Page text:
Presentation on theme: "Human-Environmental Interaction Lincoln and the Winter of the Deep Snow In Macon County Illinois."— Presentation transcript:
Human-Environmental Interaction Lincoln and the Winter of the Deep Snow In Macon County Illinois
By: Kathleen M. Jensen Teacher Harristown Elementary Harristown, Illinois
Abraham Lincoln, his father Thomas and stepmother, Sarah Bush Johnston Lincoln along with 10 other extended family members arrived in Macon County Illinois in mid March 1830. They settled on a high bluff overlooking the Sangamon River about 10 miles west of Decatur in what is now Harristown Township. Abraham Lincoln split enough rails to fence in their 10 acre farmstead. They spent the spring, summer and fall of 1830 planting, tending and harvesting their crops. On December 20, 1830 it began to snow in Macon County and it did not stop. Then, on top of that, after Christmas 1830, the temperatures dipped to thirty to forty degrees below zero. For two months, it would snow, then the snow would be covered with freezing rain, then it would snow again. This frigid layering continued until the snow on the regular flat ground had accumulated to over 4 feet. The drifting snow had reached as high as the roof of the Lincoln cabin. Relentless bone chilling driving blizzard winds and bitter sub zero temperatures spread a blanket of death across Macon County. Wild animals such as wolves and coyote could be heard howling and screaming: trapped in ice layered snow pits. They could not maneuver to hunt for food or free themselves. Domesticated livestock froze and died in the fields. Settlers died in their poorly insulated cabins from exposure and starvation. Abraham Lincoln is said to have dug down through several feet of snow covering their fields to scavenge for left behind corn which was used to keep his family from starving. The Winter of the Deep Snow of 1830 has come to be known as the worst winter in the history of Illinois.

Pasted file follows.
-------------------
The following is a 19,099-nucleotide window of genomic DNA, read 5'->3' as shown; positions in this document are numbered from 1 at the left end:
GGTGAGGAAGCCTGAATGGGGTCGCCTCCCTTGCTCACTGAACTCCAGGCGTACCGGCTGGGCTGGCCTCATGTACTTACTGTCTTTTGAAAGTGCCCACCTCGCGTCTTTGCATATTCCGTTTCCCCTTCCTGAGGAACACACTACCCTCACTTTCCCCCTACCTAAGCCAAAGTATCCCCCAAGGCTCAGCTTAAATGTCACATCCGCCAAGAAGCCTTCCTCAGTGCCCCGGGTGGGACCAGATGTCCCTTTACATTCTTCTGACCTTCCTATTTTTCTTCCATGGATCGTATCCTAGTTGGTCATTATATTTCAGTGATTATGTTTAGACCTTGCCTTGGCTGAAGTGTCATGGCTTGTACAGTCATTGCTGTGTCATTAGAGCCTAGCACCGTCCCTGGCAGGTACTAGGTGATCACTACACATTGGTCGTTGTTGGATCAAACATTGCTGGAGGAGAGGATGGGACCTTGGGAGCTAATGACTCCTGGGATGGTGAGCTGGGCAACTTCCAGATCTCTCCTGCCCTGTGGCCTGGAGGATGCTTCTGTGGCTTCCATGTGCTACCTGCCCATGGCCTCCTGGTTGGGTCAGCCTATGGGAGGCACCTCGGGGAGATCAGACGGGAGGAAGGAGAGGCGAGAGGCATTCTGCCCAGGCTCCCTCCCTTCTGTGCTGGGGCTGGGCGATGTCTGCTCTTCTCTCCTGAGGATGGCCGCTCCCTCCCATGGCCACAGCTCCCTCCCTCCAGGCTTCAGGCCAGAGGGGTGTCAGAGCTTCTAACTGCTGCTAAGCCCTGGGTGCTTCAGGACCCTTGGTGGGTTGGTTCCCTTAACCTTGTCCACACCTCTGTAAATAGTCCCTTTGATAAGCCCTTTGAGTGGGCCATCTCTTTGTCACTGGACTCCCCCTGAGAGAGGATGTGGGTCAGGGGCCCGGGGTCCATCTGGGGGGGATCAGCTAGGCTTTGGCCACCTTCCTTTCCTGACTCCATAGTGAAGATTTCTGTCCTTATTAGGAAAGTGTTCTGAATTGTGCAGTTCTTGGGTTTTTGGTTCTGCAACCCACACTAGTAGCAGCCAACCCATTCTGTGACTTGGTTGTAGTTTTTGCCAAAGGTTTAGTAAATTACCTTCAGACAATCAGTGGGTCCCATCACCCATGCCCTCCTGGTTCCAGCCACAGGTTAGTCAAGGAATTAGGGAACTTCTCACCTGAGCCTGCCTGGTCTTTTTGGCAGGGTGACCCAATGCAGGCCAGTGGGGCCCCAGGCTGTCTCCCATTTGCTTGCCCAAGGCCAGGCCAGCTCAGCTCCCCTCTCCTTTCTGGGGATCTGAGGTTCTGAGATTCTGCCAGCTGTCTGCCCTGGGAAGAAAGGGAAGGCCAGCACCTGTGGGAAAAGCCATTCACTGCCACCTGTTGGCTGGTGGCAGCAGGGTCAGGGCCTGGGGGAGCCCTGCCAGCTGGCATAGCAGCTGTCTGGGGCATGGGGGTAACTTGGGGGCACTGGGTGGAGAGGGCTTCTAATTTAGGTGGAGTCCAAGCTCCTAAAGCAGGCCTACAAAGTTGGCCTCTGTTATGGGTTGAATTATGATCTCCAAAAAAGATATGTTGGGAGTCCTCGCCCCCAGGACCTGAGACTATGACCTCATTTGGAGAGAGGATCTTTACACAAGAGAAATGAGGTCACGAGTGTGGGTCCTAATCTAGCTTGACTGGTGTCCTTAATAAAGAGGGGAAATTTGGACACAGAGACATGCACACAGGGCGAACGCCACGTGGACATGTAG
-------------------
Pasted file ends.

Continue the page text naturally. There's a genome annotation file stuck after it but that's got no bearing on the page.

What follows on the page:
The legendary “Winter of the Deep Snow” had a profound and pivotal effect on Abraham Lincoln. When Abe arrived in Macon County with his family he had just turned 21, the age at which he could legally be free to make his own living and keep for himself any wages that he earned. However, Abe had agreed to accompany his family to Illinois to help them for at least one more year as they got established in a new homestead. After the “Winter of the Deep Snow”, the Lincoln clan was understandably discouraged and disheartened with Central Illinois. Thomas and Sarah Bush Lincoln decided to head back to Indiana. On the way they were persuaded by family members to stop and settle in Coles County Illinois. In March 1831, came the spring thaw which melted all of that accumulated snow. The Sangamon River, which was normally too shallow to navigate by boat, became deep enough for boat travel. Abe Lincoln, accompanied by a cousin, John Hanks and Sarah Bush Lincoln’s son, John Johnston, set off in a canoe bound for Springfield. It was while on this trip, when Abraham was contracted to take a flat boat to New Orleans, that Lincoln had his first visit to his next home: New Salem. If the winter of 1830 had not been so harsh, Lincoln may have stayed in Macon County. Or, if he left, the Sangamon River may not have been high enough for him to canoe to Springfield and he may never have ended up at New Salem. In effect, “The Winter of the Deep Snow” may have helped to propel Abraham Lincoln on to his future greatness.